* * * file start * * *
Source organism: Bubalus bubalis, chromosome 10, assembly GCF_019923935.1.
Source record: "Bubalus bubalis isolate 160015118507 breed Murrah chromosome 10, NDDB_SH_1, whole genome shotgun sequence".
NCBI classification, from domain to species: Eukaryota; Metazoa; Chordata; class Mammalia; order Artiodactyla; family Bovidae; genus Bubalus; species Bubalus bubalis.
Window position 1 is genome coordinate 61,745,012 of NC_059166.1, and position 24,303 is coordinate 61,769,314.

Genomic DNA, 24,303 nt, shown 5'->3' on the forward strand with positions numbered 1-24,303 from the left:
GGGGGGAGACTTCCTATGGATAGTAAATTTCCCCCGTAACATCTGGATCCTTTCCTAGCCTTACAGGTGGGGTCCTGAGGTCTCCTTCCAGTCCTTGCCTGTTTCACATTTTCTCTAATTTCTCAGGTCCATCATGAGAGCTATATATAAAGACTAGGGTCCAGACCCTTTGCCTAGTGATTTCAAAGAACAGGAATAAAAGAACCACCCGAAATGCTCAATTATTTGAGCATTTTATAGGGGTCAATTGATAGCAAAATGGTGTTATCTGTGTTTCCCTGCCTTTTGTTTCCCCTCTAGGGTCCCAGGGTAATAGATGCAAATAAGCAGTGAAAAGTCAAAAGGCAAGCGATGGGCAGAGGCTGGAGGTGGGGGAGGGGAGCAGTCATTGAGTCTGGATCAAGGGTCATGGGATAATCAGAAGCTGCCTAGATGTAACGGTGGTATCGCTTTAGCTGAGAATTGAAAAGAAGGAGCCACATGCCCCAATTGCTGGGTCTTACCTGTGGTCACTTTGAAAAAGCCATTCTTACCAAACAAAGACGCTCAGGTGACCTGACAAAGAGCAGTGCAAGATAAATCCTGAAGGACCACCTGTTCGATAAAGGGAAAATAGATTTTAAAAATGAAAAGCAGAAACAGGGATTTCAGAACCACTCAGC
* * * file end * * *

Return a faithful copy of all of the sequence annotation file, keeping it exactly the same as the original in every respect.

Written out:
Source organism: Bubalus bubalis, chromosome 10, assembly GCF_019923935.1.
Source record: "Bubalus bubalis isolate 160015118507 breed Murrah chromosome 10, NDDB_SH_1, whole genome shotgun sequence".
NCBI classification, from domain to species: Eukaryota; Metazoa; Chordata; class Mammalia; order Artiodactyla; family Bovidae; genus Bubalus; species Bubalus bubalis.
Window position 1 is genome coordinate 61,745,012 of NC_059166.1, and position 24,303 is coordinate 61,769,314.

Genomic DNA, 24,303 nt, shown 5'->3' on the forward strand with positions numbered 1-24,303 from the left:
GGGGGGAGACTTCCTATGGATAGTAAATTTCCCCCGTAACATCTGGATCCTTTCCTAGCCTTACAGGTGGGGTCCTGAGGTCTCCTTCCAGTCCTTGCCTGTTTCACATTTTCTCTAATTTCTCAGGTCCATCATGAGAGCTATATATAAAGACTAGGGTCCAGACCCTTTGCCTAGTGATTTCAAAGAACAGGAATAAAAGAACCACCCGAAATGCTCAATTATTTGAGCATTTTATAGGGGTCAATTGATAGCAAAATGGTGTTATCTGTGTTTCCCTGCCTTTTGTTTCCCCTCTAGGGTCCCAGGGTAATAGATGCAAATAAGCAGTGAAAAGTCAAAAGGCAAGCGATGGGCAGAGGCTGGAGGTGGGGGAGGGGAGCAGTCATTGAGTCTGGATCAAGGGTCATGGGATAATCAGAAGCTGCCTAGATGTAACGGTGGTATCGCTTTAGCTGAGAATTGAAAAGAAGGAGCCACATGCCCCAATTGCTGGGTCTTACCTGTGGTCACTTTGAAAAAGCCATTCTTACCAAACAAAGACGCTCAGGTGACCTGACAAAGAGCAGTGCAAGATAAATCCTGAAGGACCACCTGTTCGATAAAGGGAAAATAGATTTTAAAAATGAAAAGCAGAAACAGGGATTTCAGAACCACTCAGC